Neshama Carlebach Coming to Boulder

Neshama Carlebach Coming to Boulder

Rabbi Shlomo Carlebach z"l with daughter Neshama

Rabbi Shlomo Carlebach once said “singing is like praying twice.” His daughter’s heavenly voice is testament to that sentiment, just as the singer herself is a living tribute to her beloved father.

Neshama Carlebach comes to Boulder on Thursday, May 27 at 7:30 pm for a concert at Congregation Har HaShem, 3950 Baseline Road. Tickets are $20 and are available on a first-come basis online at, or by calling 303-998-1021.

Neshama began singing with her father at an early age, and traveled with him while he toured the world. Her doting father urged her to perform with him and the two started touring together in 1994. Several months into the tour, Shlomo Carlebach died. Since months of shows were already booked, Neshama agreed to perform in her father’s place. She sang her father’s music, honoring his memory and mourning him with his fans at the same time.

Thus Neshama launched her solo career, and continued to work with the band after the tour. Today, 15 years and five CDs later, she is considered one of the superstars of contemporary Jewish music, performing her father’s music and her original compositions around the world. Neshama’s latest CD is “Higher and Higher,” recorded with Green Pastures Baptist Choir. It has been called “the intersection of faith and talent, an album written from the perspective of a particular faith that applies to all.”

Here’s what the critics say:

For audiences around the world, Neshama Carlebach is not only a great singer in her own right, but the reincarnation of a legend…  Her concerts have the flavor of a spiritualist revival somewhere between Woodstock and the Western Wall.” The Globe and Mail, Toronto

“Over the course of her five-CD career, Neshama Carlebach has emerged as one of the premier female singers in the genre of jazz/pop Jewish soul music. If that sounds like a big fish in a small pond, it is. But the daughter of the late Jewish mystic and music legend Shlomo Carlebach certainly inherited both the DNA and the pipes to dominate the field. Indeed, one need not even be Jewish to love the music of Neshama Carlebach, though after hearing her sing, one might want to be.” The San Francisco Jewish News

“Neshama is a miracle – because she is outside of the realm of the ordinary. She brings more light into the world whenever she sings. Like pulling down a little bit of heaven, to enjoy so sweetly here on earth. It doesn’t matter how observant you are – it doesn’t even matter if you are Jewish – what matters is that you open your heart when you listen to her music and her fathers music, and allow yourself to be blessed by it.” Jewish Book Mall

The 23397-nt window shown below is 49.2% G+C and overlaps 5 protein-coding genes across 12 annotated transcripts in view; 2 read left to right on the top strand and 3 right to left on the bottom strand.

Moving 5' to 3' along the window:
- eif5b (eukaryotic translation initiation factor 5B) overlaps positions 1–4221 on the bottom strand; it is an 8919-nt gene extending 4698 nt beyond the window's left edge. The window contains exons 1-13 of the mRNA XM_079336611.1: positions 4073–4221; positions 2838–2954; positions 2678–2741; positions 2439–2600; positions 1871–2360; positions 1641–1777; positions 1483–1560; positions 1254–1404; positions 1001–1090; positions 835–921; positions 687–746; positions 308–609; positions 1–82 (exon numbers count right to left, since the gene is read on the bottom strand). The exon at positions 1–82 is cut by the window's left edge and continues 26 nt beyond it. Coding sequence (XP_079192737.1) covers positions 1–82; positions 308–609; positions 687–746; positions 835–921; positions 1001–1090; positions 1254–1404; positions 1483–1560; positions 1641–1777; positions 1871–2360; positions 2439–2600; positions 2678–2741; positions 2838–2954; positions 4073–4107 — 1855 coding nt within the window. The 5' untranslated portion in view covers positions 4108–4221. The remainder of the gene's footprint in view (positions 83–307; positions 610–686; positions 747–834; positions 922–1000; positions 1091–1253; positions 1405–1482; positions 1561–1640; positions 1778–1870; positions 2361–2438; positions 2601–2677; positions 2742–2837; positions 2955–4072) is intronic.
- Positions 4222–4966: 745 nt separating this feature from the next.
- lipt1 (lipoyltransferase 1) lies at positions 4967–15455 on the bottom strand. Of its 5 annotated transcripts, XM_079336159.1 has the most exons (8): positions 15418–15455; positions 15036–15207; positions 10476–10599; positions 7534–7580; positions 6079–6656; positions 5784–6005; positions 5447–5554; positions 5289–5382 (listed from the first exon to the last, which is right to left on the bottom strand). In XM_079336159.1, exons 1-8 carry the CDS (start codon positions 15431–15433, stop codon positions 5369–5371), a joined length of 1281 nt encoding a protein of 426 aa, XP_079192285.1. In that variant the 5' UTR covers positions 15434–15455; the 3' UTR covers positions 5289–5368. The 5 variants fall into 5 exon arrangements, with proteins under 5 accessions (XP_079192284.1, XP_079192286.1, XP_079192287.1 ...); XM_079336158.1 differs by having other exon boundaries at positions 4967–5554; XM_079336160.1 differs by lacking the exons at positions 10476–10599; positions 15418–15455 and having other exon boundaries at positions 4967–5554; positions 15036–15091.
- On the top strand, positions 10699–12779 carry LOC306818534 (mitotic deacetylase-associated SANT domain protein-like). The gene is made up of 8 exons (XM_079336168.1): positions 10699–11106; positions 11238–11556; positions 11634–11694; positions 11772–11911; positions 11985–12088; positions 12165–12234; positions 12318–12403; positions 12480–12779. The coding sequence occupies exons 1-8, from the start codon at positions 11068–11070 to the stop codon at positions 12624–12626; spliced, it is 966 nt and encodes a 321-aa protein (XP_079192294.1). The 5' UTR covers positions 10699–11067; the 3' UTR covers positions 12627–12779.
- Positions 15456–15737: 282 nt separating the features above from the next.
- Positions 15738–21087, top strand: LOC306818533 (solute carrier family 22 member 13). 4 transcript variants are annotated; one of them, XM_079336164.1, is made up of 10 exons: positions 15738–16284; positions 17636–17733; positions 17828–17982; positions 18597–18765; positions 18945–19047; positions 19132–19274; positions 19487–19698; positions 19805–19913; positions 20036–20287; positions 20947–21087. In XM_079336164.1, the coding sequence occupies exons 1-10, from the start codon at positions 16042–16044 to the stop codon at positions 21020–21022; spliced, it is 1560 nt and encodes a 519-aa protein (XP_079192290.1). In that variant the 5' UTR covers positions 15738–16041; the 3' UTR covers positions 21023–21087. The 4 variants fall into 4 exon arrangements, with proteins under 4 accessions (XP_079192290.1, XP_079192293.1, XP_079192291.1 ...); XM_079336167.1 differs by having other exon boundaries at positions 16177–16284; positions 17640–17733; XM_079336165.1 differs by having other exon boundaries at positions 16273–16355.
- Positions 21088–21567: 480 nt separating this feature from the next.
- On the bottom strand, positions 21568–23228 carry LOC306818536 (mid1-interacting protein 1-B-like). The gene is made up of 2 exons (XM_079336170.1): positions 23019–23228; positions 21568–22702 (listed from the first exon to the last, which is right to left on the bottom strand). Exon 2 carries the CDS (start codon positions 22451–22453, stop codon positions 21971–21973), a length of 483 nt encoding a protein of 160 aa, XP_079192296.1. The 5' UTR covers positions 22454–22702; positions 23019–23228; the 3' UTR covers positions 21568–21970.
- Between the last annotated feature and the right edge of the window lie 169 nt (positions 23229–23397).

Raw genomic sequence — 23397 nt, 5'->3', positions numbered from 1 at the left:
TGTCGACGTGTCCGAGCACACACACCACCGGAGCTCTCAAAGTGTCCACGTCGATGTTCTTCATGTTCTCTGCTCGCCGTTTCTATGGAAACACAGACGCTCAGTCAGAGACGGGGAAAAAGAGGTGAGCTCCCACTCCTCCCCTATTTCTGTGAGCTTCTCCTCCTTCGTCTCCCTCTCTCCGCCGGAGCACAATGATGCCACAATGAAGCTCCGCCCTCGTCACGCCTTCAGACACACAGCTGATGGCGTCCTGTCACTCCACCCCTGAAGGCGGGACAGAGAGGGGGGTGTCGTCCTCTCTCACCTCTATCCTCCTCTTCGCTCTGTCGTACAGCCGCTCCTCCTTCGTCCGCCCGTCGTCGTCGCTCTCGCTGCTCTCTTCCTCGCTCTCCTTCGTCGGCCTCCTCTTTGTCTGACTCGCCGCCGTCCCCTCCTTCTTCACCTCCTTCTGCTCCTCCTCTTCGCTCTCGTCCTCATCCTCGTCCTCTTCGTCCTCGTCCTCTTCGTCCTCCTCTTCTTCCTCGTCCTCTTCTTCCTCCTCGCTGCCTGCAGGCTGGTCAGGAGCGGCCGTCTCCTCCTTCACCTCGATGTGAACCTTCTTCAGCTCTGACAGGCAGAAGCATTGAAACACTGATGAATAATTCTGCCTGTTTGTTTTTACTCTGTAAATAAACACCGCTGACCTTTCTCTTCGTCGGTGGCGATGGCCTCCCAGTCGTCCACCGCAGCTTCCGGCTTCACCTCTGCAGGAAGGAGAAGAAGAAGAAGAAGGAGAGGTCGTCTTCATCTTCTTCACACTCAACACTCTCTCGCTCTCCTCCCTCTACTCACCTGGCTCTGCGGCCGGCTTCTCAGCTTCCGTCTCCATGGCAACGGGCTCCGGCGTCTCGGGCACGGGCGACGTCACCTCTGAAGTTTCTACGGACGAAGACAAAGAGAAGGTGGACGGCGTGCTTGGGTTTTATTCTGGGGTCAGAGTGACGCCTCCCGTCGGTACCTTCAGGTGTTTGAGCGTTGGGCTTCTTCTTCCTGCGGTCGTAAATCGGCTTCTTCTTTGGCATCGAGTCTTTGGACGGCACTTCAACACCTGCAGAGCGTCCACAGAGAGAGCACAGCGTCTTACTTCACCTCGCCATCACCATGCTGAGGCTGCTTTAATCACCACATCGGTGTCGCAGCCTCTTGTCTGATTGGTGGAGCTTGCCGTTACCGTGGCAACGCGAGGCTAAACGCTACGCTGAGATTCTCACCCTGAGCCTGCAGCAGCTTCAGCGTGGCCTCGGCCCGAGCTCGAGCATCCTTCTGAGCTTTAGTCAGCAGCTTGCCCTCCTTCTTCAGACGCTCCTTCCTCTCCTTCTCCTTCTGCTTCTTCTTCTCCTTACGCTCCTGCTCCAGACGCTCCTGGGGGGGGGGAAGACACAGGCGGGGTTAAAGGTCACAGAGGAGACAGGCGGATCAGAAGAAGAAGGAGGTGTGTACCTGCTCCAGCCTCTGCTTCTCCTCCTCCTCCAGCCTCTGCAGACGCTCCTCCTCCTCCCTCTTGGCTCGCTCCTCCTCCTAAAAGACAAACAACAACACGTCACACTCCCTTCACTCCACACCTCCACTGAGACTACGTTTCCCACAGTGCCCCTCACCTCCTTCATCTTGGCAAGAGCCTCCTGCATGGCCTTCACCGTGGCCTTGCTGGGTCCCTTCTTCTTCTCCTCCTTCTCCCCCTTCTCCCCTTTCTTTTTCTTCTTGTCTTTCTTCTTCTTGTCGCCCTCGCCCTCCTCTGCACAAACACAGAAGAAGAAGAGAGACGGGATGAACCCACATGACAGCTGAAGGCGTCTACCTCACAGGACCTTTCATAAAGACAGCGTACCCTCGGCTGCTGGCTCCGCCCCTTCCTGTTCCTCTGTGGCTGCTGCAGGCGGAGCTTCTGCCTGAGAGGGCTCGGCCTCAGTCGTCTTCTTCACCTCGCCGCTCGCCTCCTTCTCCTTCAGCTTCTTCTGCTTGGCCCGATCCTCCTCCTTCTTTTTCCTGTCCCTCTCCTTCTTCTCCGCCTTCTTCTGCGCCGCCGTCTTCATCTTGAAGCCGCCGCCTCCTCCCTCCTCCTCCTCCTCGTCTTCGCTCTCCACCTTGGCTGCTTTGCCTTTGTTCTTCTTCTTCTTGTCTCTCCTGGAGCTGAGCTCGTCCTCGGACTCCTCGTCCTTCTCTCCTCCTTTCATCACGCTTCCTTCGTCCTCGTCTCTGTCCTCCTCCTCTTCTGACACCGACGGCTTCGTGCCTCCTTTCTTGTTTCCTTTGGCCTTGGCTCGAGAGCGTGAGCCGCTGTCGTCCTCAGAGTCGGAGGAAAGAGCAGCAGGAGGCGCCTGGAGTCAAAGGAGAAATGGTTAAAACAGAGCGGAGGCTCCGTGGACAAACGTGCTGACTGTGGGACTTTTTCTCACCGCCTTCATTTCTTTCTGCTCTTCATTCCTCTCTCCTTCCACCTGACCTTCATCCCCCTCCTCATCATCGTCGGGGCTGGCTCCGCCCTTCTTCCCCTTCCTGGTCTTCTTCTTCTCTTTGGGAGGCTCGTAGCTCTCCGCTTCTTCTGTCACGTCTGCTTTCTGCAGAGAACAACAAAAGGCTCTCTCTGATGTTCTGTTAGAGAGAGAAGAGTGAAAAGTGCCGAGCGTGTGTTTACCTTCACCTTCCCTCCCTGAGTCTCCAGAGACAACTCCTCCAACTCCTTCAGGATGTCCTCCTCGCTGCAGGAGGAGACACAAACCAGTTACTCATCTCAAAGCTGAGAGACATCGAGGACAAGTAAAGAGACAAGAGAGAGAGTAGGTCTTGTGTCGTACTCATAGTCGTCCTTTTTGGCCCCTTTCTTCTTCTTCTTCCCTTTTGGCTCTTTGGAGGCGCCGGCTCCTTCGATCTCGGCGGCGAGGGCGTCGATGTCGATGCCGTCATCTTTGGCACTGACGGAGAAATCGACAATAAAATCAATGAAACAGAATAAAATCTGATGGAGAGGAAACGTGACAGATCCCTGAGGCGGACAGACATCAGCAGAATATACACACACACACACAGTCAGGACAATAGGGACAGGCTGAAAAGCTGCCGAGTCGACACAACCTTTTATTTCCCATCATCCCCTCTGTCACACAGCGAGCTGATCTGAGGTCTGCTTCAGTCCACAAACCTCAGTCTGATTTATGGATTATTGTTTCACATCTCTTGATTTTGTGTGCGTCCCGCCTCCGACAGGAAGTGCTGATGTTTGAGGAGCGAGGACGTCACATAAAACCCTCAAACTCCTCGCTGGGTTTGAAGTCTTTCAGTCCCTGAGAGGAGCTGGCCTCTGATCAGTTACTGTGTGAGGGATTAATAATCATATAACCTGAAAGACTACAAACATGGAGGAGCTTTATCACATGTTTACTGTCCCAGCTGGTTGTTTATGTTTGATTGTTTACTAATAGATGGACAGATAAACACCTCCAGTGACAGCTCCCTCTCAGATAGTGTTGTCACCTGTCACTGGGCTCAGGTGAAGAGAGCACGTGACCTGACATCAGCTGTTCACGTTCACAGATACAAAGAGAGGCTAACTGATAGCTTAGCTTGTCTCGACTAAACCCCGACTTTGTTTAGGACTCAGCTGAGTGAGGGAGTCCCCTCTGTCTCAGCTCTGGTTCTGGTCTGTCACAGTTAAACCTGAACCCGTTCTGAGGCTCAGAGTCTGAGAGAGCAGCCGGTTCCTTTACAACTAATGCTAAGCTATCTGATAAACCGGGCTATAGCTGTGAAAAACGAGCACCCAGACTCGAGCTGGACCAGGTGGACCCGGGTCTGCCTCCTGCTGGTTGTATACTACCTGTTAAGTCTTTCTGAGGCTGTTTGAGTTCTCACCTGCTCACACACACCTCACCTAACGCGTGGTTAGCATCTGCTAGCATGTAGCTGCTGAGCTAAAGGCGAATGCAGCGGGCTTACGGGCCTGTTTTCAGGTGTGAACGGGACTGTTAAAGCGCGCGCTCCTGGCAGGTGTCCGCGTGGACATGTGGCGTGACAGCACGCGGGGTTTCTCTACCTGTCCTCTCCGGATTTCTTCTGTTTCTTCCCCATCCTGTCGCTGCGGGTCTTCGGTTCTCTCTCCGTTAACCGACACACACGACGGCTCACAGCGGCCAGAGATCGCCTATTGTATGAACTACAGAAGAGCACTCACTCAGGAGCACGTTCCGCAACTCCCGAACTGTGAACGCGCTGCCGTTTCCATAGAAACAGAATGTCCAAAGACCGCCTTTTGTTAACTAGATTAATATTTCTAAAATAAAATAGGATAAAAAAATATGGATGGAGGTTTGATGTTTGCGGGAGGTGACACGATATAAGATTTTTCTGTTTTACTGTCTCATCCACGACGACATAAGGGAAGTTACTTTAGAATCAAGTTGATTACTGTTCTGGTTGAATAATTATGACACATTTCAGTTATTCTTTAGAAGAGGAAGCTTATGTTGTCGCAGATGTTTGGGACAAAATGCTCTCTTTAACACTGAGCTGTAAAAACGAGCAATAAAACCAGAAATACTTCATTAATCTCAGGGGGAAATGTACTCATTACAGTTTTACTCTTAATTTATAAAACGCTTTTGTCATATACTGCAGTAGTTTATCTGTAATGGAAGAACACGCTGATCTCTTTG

Neshama’s own words:

When I am on stage I experience prayer in the deepest sense. In this crazy world, sadly enough, people often are too afraid to feel. We too terrified to open our souls to our deepest prayers, yet so broken at all we are missing inside. Somehow, when we don’t have the words to express all that we need, music says it for us. Music can somehow break our hearts and allow us to feel so whole all at the same time. This miracle is what I feel when I sing. I thank G-d every moment of my life that I have the honor of praying and singing with the people I meet all over the world. I thank you all for your love and support and for giving me the chance to live my dreams. May we all have the courage to keep singing.”

To hear her extraordinary songs, visit

Neshama Carlebach’s Boulder concert is sponsored by Congregation Bonai Shalom and co-sponsored by Menorah: Arts, Culture and Education at the Boulder JCC, Congregation Har HaShem and the Boulder Weekly.

About Kathryn Bernheimer

Kathryn has spent her professional life writing about, teaching, and presenting the arts. Founding Director of the Boulder Jewish Film Festival, Kathryn was Director of Menorah and ACE at the Boulder JCC from 2003 through August, 2019. The former film and theater critic for the Boulder Daily Camera, Kathryn is the author of "The Fifty Greatest Jewish Movies" and "The Fifty Funniest Films of All Time."

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